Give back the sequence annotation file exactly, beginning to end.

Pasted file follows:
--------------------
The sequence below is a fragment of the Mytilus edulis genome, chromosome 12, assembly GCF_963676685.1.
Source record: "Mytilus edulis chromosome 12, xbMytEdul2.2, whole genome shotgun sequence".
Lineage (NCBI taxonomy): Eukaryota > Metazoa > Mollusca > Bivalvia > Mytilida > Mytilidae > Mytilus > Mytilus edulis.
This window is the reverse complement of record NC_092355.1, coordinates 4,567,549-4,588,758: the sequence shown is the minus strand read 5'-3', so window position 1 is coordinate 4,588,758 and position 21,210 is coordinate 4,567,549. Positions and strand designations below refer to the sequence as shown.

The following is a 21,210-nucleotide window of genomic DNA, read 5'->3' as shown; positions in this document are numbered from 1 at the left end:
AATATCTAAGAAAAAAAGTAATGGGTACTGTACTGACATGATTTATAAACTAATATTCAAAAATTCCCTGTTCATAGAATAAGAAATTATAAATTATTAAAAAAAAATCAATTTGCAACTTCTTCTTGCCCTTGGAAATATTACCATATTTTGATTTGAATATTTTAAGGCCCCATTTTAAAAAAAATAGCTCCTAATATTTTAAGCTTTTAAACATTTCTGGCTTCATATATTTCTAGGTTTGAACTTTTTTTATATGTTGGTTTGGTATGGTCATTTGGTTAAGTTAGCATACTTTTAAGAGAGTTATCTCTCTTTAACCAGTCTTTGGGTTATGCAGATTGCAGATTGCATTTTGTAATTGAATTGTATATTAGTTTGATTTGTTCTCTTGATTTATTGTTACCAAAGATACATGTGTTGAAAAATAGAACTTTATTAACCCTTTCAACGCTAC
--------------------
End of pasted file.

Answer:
The sequence below is a fragment of the Mytilus edulis genome, chromosome 12, assembly GCF_963676685.1.
Source record: "Mytilus edulis chromosome 12, xbMytEdul2.2, whole genome shotgun sequence".
Lineage (NCBI taxonomy): Eukaryota > Metazoa > Mollusca > Bivalvia > Mytilida > Mytilidae > Mytilus > Mytilus edulis.
This window is the reverse complement of record NC_092355.1, coordinates 4,567,549-4,588,758: the sequence shown is the minus strand read 5'-3', so window position 1 is coordinate 4,588,758 and position 21,210 is coordinate 4,567,549. Positions and strand designations below refer to the sequence as shown.

The following is a 21,210-nucleotide window of genomic DNA, read 5'->3' as shown; positions in this document are numbered from 1 at the left end:
AATATCTAAGAAAAAAAGTAATGGGTACTGTACTGACATGATTTATAAACTAATATTCAAAAATTCCCTGTTCATAGAATAAGAAATTATAAATTATTAAAAAAAAATCAATTTGCAACTTCTTCTTGCCCTTGGAAATATTACCATATTTTGATTTGAATATTTTAAGGCCCCATTTTAAAAAAAATAGCTCCTAATATTTTAAGCTTTTAAACATTTCTGGCTTCATATATTTCTAGGTTTGAACTTTTTTTATATGTTGGTTTGGTATGGTCATTTGGTTAAGTTAGCATACTTTTAAGAGAGTTATCTCTCTTTAACCAGTCTTTGGGTTATGCAGATTGCAGATTGCATTTTGTAATTGAATTGTATATTAGTTTGATTTGTTCTCTTGATTTATTGTTACCAAAGATACATGTGTTGAAAAATAGAACTTTATTAACCCTTTCAACGCTAC